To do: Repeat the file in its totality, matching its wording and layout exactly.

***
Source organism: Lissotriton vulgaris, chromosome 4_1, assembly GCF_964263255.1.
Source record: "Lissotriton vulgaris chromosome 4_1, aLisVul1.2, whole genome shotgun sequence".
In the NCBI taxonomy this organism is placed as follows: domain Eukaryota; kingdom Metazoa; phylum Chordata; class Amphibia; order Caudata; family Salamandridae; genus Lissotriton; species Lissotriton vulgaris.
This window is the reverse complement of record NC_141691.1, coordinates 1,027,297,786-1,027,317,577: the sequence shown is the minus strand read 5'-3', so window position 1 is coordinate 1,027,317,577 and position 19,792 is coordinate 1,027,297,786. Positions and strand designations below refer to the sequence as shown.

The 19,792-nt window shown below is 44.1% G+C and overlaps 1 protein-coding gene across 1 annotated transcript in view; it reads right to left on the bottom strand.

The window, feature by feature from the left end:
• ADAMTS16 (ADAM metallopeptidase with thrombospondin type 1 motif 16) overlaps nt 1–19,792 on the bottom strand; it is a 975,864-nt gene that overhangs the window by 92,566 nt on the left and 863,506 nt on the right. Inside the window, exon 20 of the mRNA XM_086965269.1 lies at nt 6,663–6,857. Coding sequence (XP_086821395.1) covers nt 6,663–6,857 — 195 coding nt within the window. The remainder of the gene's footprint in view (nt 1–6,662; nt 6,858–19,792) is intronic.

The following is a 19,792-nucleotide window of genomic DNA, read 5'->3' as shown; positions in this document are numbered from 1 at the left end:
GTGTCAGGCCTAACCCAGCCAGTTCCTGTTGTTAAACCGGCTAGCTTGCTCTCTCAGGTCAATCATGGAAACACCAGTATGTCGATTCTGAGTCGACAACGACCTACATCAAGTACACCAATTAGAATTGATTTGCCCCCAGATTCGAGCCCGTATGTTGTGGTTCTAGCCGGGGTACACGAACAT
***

Source organism: Lissotriton vulgaris, chromosome 4_1, assembly GCF_964263255.1.
Source record: "Lissotriton vulgaris chromosome 4_1, aLisVul1.2, whole genome shotgun sequence".
In the NCBI taxonomy this organism is placed as follows: domain Eukaryota; kingdom Metazoa; phylum Chordata; class Amphibia; order Caudata; family Salamandridae; genus Lissotriton; species Lissotriton vulgaris.
This window is the reverse complement of record NC_141691.1, coordinates 1,027,297,786-1,027,317,577: the sequence shown is the minus strand read 5'-3', so window position 1 is coordinate 1,027,317,577 and position 19,792 is coordinate 1,027,297,786. Positions and strand designations below refer to the sequence as shown.

The 19,792-nt window shown below is 44.1% G+C and overlaps 1 protein-coding gene across 1 annotated transcript in view; it reads right to left on the bottom strand.

The window, feature by feature from the left end:
• ADAMTS16 (ADAM metallopeptidase with thrombospondin type 1 motif 16) overlaps nt 1–19,792 on the bottom strand; it is a 975,864-nt gene that overhangs the window by 92,566 nt on the left and 863,506 nt on the right. Inside the window, exon 20 of the mRNA XM_086965269.1 lies at nt 6,663–6,857. Coding sequence (XP_086821395.1) covers nt 6,663–6,857 — 195 coding nt within the window. The remainder of the gene's footprint in view (nt 1–6,662; nt 6,858–19,792) is intronic.

The following is a 19,792-nucleotide window of genomic DNA, read 5'->3' as shown; positions in this document are numbered from 1 at the left end:
GTGTCAGGCCTAACCCAGCCAGTTCCTGTTGTTAAACCGGCTAGCTTGCTCTCTCAGGTCAATCATGGAAACACCAGTATGTCGATTCTGAGTCGACAACGACCTACATCAAGTACACCAATTAGAATTGATTTGCCCCCAGATTCGAGCCCGTATGTTGTGGTTCTAGCCGGGGTACACGAACAT